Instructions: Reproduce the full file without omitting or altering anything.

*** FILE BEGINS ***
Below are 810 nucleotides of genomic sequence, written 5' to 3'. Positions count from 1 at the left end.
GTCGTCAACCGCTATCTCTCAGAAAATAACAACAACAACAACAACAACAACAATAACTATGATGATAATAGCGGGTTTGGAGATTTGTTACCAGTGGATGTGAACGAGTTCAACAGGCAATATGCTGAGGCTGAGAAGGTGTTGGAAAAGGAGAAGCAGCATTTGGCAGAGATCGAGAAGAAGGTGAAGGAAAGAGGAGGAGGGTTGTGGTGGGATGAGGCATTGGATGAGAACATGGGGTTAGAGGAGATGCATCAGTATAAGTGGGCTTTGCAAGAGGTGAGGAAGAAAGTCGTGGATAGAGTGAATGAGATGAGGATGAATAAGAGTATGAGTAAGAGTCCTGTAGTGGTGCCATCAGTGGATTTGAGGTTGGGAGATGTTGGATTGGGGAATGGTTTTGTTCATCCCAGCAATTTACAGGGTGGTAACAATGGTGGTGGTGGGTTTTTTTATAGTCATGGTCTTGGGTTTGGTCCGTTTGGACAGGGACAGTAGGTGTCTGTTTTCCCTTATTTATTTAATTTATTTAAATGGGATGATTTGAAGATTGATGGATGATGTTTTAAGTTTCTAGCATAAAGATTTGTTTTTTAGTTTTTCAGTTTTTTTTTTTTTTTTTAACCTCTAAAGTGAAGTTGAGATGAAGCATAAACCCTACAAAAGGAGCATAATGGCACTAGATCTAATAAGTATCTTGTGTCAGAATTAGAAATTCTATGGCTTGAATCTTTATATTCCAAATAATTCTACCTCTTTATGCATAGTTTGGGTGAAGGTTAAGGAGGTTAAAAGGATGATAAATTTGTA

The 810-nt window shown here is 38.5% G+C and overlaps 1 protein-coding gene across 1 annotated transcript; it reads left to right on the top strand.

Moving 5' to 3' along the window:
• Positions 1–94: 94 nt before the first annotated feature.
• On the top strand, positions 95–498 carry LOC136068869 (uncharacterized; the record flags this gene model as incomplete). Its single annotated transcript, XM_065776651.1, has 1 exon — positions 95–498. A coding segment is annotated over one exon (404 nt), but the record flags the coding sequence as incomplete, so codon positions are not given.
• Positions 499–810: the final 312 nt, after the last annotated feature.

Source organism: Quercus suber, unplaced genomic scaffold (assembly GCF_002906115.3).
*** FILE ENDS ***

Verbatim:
Below are 810 nucleotides of genomic sequence, written 5' to 3'. Positions count from 1 at the left end.
GTCGTCAACCGCTATCTCTCAGAAAATAACAACAACAACAACAACAACAACAATAACTATGATGATAATAGCGGGTTTGGAGATTTGTTACCAGTGGATGTGAACGAGTTCAACAGGCAATATGCTGAGGCTGAGAAGGTGTTGGAAAAGGAGAAGCAGCATTTGGCAGAGATCGAGAAGAAGGTGAAGGAAAGAGGAGGAGGGTTGTGGTGGGATGAGGCATTGGATGAGAACATGGGGTTAGAGGAGATGCATCAGTATAAGTGGGCTTTGCAAGAGGTGAGGAAGAAAGTCGTGGATAGAGTGAATGAGATGAGGATGAATAAGAGTATGAGTAAGAGTCCTGTAGTGGTGCCATCAGTGGATTTGAGGTTGGGAGATGTTGGATTGGGGAATGGTTTTGTTCATCCCAGCAATTTACAGGGTGGTAACAATGGTGGTGGTGGGTTTTTTTATAGTCATGGTCTTGGGTTTGGTCCGTTTGGACAGGGACAGTAGGTGTCTGTTTTCCCTTATTTATTTAATTTATTTAAATGGGATGATTTGAAGATTGATGGATGATGTTTTAAGTTTCTAGCATAAAGATTTGTTTTTTAGTTTTTCAGTTTTTTTTTTTTTTTTTAACCTCTAAAGTGAAGTTGAGATGAAGCATAAACCCTACAAAAGGAGCATAATGGCACTAGATCTAATAAGTATCTTGTGTCAGAATTAGAAATTCTATGGCTTGAATCTTTATATTCCAAATAATTCTACCTCTTTATGCATAGTTTGGGTGAAGGTTAAGGAGGTTAAAAGGATGATAAATTTGTA

The 810-nt window shown here is 38.5% G+C and overlaps 1 protein-coding gene across 1 annotated transcript; it reads left to right on the top strand.

Moving 5' to 3' along the window:
• Positions 1–94: 94 nt before the first annotated feature.
• On the top strand, positions 95–498 carry LOC136068869 (uncharacterized; the record flags this gene model as incomplete). Its single annotated transcript, XM_065776651.1, has 1 exon — positions 95–498. A coding segment is annotated over one exon (404 nt), but the record flags the coding sequence as incomplete, so codon positions are not given.
• Positions 499–810: the final 312 nt, after the last annotated feature.

Source organism: Quercus suber, unplaced genomic scaffold (assembly GCF_002906115.3).